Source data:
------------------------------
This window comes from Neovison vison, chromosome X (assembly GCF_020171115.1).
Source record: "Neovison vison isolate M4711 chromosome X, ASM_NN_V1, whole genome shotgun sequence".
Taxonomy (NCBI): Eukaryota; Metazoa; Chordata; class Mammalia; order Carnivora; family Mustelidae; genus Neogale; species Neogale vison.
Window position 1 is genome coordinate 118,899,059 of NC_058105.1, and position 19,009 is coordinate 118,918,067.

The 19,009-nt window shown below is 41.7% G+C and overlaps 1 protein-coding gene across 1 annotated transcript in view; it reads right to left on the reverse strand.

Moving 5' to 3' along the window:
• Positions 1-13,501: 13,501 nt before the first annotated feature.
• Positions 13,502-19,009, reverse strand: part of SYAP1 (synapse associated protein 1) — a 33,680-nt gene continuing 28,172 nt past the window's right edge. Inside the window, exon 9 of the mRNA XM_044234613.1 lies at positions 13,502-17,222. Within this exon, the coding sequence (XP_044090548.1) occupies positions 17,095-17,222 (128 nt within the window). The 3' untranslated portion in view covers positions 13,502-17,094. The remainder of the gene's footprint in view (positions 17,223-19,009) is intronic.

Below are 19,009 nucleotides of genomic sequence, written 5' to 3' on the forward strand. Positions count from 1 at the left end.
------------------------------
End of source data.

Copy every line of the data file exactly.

This window comes from Neovison vison, chromosome X (assembly GCF_020171115.1).
Source record: "Neovison vison isolate M4711 chromosome X, ASM_NN_V1, whole genome shotgun sequence".
Taxonomy (NCBI): Eukaryota; Metazoa; Chordata; class Mammalia; order Carnivora; family Mustelidae; genus Neogale; species Neogale vison.
Window position 1 is genome coordinate 118,899,059 of NC_058105.1, and position 19,009 is coordinate 118,918,067.

The 19,009-nt window shown below is 41.7% G+C and overlaps 1 protein-coding gene across 1 annotated transcript in view; it reads right to left on the reverse strand.

Moving 5' to 3' along the window:
• Positions 1-13,501: 13,501 nt before the first annotated feature.
• Positions 13,502-19,009, reverse strand: part of SYAP1 (synapse associated protein 1) — a 33,680-nt gene continuing 28,172 nt past the window's right edge. Inside the window, exon 9 of the mRNA XM_044234613.1 lies at positions 13,502-17,222. Within this exon, the coding sequence (XP_044090548.1) occupies positions 17,095-17,222 (128 nt within the window). The 3' untranslated portion in view covers positions 13,502-17,094. The remainder of the gene's footprint in view (positions 17,223-19,009) is intronic.

Below are 19,009 nucleotides of genomic sequence, written 5' to 3' on the forward strand. Positions count from 1 at the left end.